Right Hon. W. L. MACKENZIE KING
(Prime Minister): Mr. Speaker, I have again to ask the house to pause in its proceedings to permit mention being made of the sudden passing of another of our number, who but a few days ago was in his accustomed seat, to all appearances in the best of health. I refer to Mr. Alexander McKay Edwards, the deputy whip of the conservative opposition, who for nearly thirteen years past has represented the constituency of South Waterloo in this house.
At the end of the week before last, when the hon. the Minister of National Defence (Mr. Mackenzie) left Ottawa to address a meeting in the city of Galt, Ontario, in the constituency of the hon. member, the minister was accompanied by Mr. Edwards, who on the day following introduced him to his audience. Later in the day Mr. Edwards complained of not feeling well, and was obliged to rest. It was not thought, either by himself or by others, that his condition was serious. On Friday last this house had only begun its afternoon's proceedings when word was received that the hon. membei had passed away.
Mr. Edwards was in his sixty-third year. He was born at Bothwell, Ontario, but at an early age went to live in Waterloo county. His personal, business and political interests were centred in the county of Waterloo, and, more particularly, in and about the thriving and industrial communities of Galt and Preston. His career, however, had its intimate association with the affairs of his native province and with the larger and wider interests of our dominion.
By marriage, Mr. Edwards was related to the late Hon. George Clare who for many years represented the constituency of South Waterloo in this parliament. Like the late George Clare, Mr. Edwards held an enviable place in the esteem and confidence of his fellow citizens. He was successful and prominent in business; the head of an important manufacturing enterprise, and the director of several others. For eight years he served the city of Galt as an alderman, and for two years as its chief magistrate. He was first elected to the House of Commons in the general election of 1925, and was reelected at each of the three subsequent general elections, representing the constituency in all, as I have said, for nearly thirteen years.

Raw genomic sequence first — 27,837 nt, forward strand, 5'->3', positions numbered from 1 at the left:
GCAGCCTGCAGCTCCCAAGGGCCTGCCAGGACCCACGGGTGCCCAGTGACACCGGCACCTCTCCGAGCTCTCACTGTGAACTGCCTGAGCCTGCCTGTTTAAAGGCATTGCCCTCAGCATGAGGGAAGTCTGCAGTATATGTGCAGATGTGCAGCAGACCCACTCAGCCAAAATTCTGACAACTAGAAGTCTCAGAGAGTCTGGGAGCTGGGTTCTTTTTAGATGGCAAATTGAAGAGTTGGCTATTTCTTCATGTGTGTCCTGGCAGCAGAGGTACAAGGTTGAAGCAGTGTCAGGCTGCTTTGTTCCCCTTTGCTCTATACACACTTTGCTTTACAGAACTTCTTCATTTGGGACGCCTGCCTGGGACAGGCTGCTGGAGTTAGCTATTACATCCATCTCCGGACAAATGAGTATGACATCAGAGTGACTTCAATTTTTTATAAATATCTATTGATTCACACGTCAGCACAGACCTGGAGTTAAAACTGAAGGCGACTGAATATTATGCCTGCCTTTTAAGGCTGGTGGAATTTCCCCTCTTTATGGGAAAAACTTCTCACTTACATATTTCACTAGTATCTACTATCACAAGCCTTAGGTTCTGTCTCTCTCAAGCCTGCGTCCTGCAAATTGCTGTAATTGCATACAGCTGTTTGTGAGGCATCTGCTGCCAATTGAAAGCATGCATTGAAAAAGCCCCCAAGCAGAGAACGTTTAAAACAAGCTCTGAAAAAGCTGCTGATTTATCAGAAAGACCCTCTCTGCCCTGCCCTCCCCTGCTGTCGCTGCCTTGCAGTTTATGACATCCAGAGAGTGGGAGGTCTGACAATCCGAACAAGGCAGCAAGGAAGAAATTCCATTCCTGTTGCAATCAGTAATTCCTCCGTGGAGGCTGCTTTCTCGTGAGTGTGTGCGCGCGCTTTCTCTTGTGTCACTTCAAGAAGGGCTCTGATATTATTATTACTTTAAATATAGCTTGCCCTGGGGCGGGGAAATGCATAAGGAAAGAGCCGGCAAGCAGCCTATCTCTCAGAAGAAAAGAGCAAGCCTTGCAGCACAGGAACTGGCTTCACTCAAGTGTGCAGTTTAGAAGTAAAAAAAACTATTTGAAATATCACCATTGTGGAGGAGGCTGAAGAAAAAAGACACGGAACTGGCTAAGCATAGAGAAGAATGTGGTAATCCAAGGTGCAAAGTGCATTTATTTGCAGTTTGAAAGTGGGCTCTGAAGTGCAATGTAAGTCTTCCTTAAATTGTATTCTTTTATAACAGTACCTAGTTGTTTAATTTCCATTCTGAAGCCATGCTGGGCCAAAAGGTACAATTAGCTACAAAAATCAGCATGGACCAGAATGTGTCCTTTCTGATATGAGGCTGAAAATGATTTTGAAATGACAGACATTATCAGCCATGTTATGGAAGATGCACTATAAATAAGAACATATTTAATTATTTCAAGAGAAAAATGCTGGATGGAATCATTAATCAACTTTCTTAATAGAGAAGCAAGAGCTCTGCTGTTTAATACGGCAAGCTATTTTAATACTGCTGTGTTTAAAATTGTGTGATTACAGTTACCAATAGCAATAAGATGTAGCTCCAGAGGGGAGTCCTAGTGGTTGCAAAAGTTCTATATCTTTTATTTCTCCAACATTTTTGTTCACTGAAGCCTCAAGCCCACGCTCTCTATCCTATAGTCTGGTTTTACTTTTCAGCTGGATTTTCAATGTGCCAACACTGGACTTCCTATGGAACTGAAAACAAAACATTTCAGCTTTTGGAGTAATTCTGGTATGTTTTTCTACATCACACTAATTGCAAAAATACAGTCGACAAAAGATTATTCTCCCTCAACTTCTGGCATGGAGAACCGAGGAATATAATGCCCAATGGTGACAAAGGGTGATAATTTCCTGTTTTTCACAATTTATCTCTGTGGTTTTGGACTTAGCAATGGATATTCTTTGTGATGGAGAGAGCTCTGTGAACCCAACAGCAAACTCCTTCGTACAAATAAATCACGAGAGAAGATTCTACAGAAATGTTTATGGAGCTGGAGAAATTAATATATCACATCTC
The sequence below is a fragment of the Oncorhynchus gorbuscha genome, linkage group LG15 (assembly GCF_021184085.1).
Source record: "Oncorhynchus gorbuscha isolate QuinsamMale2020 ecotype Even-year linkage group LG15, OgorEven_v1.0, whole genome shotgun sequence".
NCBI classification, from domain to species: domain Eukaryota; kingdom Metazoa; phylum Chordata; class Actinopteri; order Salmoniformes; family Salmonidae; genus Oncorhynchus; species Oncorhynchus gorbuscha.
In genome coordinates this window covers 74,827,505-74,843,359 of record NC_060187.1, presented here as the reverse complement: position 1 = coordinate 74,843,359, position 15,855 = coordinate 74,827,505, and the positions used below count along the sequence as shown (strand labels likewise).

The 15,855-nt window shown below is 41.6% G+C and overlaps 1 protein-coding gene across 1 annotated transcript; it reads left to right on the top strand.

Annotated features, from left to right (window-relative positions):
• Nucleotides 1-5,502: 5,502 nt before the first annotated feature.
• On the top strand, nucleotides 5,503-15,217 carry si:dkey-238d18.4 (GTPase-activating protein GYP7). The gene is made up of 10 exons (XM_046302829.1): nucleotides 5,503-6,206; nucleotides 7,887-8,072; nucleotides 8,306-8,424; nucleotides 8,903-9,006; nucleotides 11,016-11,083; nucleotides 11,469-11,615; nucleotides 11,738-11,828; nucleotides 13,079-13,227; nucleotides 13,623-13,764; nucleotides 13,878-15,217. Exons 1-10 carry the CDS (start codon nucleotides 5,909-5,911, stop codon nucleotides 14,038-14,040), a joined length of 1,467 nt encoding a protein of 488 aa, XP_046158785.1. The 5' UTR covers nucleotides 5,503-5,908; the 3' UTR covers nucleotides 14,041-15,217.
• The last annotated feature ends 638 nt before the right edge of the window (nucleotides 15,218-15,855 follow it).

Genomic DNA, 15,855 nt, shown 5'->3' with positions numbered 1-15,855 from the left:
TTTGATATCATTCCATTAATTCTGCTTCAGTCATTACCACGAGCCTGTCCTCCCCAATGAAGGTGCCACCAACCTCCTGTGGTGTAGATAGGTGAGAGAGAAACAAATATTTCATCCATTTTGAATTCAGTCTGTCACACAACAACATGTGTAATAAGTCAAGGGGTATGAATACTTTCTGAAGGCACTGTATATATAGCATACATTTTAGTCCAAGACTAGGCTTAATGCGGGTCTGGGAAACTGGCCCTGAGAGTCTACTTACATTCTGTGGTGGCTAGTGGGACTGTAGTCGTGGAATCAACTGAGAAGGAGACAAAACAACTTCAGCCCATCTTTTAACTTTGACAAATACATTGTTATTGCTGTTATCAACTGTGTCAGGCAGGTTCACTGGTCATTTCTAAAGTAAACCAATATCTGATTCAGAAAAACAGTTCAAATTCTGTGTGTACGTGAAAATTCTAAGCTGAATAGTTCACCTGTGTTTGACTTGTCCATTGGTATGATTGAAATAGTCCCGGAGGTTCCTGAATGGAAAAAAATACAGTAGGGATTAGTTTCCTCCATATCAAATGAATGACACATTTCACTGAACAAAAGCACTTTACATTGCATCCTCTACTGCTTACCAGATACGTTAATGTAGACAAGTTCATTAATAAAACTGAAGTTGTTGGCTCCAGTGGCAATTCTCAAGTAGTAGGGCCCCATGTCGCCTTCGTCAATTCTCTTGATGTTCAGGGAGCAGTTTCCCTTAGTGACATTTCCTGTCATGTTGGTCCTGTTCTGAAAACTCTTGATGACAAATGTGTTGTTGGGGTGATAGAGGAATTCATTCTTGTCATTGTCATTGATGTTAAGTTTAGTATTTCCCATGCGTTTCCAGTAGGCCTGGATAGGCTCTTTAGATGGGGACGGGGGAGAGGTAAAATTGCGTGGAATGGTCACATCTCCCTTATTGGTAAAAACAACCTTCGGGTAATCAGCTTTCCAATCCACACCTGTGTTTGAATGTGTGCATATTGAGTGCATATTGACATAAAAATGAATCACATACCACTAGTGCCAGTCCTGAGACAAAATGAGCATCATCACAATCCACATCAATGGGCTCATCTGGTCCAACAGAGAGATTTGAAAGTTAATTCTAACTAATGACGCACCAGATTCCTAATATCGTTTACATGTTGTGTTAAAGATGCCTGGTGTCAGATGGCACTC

During his years in parliament, Mr. Edwards represented his constituents with fidelity and ability. He was held in high personal esteem in parliament as he was in his constituency. In this house he was regular in his attendance, was active in the work of its committees. When he participated in the debates he spoke to the point, and was listened to with attention and respect. As assistant to the chief whip of the Conservative party, he rendered services which were much appreciated by all parties in the house.
It is not without significance that his last public act should have been the one to which I have already alluded, an act of courtesy and chivalry towards a political opponent. It was the expression of a nature which was essentially kindly, cheerful, and generous, and which won for him many strong and enduring friendships among members of all parties.
We shall all greatly miss his pleasing personality. His was a career of quiet, unobtrusive conscientious service to his community and to his party, one which maintained and served to further the amenities of public and parliamentary life. Not his party only, but the entire membership of this house, has suffered in his passing a loss which will be deeply felt.
I extend to hon. gentlemen opposite, and to their leader, the very sincere sympathy of my colleagues and myself, and, indeed, of all hon. members on this side, in the loss of so old, trusted, loyal, and valued a colleague and friend.
I should like to express our sympathy as well to the constituency which the late member represented so faithfully over many years.
To Mrs. Edwards, and to her son and daughter, who have been thus greatly bereaved, and to the aged mother of Mr. Edwards, who shared his household and now mourns the loss of her son, the sympathy of all hon. members of this house goes out in fullest measure. It would, Mr. Speaker, be appreciated by all if this expression of our sympathy could be conveyed by Your Honour, to Mrs. Edwards, and to the other members of the family.